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The government has issued guidelines for the so-called Institutions of Eminence (IoEs) to foray overseas through offshore centres and full-fledged campuses in a push to put India on the global education map.

Each of these 20 higher education institutes has been allowed to open up to three offshore centres in the next five years.

They will, however, require approval from as many as three ministries—education, home and external affairs—before they can venture out.

Also, while an institute can start offshore operations with 500 students and five post-graduate programmes, as well as research activity, it needs to ensure that these operations eventually grow to become a full-fledged multi-disciplinary teaching and research campus with at least 3,000 students, and 300 faculty members within 10 years.

“Institutions of Eminence... shall be permitted to set up new off-campus centres—maximum of three in five years and not more than one in one academic year—by following the procedures," according to the revised rules of the education ministry, a copy of which has been reviewed by Mint.

They will also need to submit a detailed project report, a 10-year vision plan and five-year rolling implementation plan.

The rolling action plan should have details related to the academic plan, financial status, student admission, infrastructure, research and development, a governance plan with clear annual milestones and an action plan on how the centre is to be set up with identifiable outcomes.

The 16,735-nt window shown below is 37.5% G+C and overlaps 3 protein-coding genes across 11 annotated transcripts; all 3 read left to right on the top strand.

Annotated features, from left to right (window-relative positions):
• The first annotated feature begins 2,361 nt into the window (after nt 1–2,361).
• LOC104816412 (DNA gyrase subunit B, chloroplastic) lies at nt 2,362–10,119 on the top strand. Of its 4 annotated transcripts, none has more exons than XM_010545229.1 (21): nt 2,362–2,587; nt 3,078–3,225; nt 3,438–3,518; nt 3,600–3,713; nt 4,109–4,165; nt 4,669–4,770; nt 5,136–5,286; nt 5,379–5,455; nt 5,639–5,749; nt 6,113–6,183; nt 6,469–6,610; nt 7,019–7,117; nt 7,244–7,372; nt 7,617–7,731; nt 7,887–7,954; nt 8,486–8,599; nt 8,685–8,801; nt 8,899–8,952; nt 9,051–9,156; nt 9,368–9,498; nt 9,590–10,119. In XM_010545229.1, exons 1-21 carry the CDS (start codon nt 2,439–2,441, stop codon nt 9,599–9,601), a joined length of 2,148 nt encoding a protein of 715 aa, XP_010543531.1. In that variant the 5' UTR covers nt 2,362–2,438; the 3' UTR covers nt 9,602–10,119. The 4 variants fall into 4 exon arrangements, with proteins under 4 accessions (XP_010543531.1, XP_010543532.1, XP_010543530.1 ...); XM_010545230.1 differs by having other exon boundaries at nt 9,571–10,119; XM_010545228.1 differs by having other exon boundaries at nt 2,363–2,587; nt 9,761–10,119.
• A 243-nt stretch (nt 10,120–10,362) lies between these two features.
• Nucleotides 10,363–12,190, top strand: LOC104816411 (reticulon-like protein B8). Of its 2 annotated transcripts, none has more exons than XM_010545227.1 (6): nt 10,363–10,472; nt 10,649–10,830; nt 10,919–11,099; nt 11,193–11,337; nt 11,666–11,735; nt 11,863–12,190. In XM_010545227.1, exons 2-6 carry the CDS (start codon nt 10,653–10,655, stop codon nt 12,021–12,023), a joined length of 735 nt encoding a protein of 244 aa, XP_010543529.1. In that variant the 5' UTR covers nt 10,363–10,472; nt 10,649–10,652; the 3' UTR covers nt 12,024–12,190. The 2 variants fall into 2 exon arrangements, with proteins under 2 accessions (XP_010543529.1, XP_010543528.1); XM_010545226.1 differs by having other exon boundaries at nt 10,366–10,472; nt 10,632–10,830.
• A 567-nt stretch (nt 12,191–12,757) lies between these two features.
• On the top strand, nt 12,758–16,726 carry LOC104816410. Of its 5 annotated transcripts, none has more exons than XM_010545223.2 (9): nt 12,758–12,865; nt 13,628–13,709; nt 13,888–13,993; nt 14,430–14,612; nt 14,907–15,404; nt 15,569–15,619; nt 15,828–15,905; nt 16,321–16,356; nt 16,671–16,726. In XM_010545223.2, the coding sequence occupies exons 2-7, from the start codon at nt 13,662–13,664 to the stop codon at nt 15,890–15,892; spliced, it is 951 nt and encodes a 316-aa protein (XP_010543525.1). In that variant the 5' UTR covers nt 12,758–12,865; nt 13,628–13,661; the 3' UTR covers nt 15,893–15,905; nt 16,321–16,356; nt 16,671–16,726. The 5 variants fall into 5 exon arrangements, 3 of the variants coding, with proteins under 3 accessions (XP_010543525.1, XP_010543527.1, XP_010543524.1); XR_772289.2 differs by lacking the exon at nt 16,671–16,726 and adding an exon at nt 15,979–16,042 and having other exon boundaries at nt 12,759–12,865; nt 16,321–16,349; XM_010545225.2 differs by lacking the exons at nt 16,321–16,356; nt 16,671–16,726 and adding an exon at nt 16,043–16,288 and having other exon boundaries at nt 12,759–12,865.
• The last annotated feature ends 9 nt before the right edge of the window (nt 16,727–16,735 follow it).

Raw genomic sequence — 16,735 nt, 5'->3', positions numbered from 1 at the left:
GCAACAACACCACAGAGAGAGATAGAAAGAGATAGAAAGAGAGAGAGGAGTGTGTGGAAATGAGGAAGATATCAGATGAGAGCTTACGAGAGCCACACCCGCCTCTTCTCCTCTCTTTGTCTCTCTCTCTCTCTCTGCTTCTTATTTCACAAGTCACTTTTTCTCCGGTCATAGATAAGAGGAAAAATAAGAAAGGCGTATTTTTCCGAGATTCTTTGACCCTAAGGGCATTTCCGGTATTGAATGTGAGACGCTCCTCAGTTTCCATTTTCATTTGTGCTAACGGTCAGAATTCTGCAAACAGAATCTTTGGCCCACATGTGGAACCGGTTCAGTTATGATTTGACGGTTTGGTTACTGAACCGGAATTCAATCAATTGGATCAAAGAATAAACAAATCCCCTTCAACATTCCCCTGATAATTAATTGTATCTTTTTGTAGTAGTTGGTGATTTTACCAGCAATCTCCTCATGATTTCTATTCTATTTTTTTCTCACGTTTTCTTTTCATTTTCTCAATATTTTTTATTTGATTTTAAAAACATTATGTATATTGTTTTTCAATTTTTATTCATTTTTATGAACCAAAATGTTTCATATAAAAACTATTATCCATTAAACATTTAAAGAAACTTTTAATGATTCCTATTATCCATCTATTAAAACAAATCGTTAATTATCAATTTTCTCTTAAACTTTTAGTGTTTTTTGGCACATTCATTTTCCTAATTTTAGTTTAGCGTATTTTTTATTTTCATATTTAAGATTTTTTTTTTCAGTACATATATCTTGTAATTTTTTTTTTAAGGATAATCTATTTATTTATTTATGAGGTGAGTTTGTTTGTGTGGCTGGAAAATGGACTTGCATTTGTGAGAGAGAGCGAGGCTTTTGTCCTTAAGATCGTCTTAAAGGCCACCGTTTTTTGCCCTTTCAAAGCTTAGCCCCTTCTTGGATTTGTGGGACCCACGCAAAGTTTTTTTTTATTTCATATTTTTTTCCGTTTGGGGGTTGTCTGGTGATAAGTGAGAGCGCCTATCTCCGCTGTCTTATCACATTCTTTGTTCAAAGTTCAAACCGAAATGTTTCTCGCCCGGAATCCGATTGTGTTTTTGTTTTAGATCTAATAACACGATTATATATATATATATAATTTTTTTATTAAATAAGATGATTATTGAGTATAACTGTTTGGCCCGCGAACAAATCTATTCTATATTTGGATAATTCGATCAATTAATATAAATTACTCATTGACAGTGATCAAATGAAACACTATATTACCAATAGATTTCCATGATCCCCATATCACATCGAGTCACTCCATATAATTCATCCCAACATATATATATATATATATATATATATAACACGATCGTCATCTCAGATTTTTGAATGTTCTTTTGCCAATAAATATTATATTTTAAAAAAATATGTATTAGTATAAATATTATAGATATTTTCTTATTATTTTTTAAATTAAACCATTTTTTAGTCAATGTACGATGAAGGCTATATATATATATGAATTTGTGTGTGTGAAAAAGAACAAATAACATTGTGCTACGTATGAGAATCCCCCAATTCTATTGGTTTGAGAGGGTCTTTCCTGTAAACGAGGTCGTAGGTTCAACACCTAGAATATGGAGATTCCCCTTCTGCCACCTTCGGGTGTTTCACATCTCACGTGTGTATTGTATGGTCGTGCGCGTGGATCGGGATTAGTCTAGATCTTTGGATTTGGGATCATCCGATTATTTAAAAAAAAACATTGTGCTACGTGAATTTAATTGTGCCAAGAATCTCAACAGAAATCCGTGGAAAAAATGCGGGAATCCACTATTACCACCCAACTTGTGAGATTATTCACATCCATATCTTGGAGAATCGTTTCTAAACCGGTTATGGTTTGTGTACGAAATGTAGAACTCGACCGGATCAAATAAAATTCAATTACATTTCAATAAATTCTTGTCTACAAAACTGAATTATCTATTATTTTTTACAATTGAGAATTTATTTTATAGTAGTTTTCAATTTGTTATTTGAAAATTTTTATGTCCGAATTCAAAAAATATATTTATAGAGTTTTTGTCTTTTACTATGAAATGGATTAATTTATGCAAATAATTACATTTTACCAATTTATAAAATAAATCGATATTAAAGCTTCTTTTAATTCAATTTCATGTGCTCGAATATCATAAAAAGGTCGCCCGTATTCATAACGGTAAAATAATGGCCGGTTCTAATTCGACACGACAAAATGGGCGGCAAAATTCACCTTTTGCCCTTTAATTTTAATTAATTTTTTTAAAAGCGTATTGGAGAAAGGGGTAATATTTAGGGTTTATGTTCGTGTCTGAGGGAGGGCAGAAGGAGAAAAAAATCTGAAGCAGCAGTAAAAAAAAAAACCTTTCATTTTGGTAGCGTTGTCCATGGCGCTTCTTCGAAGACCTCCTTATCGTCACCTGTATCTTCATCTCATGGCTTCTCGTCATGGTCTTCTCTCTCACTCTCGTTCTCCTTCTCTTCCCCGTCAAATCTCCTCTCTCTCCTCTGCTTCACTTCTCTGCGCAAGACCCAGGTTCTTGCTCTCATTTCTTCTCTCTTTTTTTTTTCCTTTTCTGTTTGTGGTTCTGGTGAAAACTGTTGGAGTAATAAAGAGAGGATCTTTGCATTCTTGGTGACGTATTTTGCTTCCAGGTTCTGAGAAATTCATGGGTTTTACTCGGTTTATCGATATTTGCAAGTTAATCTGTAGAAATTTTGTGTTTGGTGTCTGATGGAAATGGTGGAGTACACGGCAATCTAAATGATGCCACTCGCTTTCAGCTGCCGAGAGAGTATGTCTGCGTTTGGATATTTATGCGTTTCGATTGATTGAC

“Institutions of Eminence... shall be allowed to start new off campuses with the prior approval of the education ministry after receiving no objection certificate from the ministry of external affairs and ministry of home affairs," the guidelines state.

“IoEs shall ensure that the norms and standards of offshore campus shall be the same as that maintained in the main campus for similar courses, and shall follow similar admission criteria, curriculum, exam and evaluation system," the guidelines add.

In 2018 and 2019, the government declared 20 institutions, drawn equally from the public and the private sector, as IoEs. They include existing central and state-run top performers such as the IITs in Delhi, Bombay and Madras; IISc in Bengaluru; Anna University, Chennai, private universities such as Shiv Nadar University and Jindal Global University, and greenfield university projects by corporate houses or their foundations.

The world-class university initiative is aimed at putting a pool of Indian varsities on the global high table, expand research work and take India’s higher education globally.

These institutions have been offered wide autonomy in both academic and financial matters.

The government-run IoEs are slated to get 1,000 crore each over a period of five years from the Union government.

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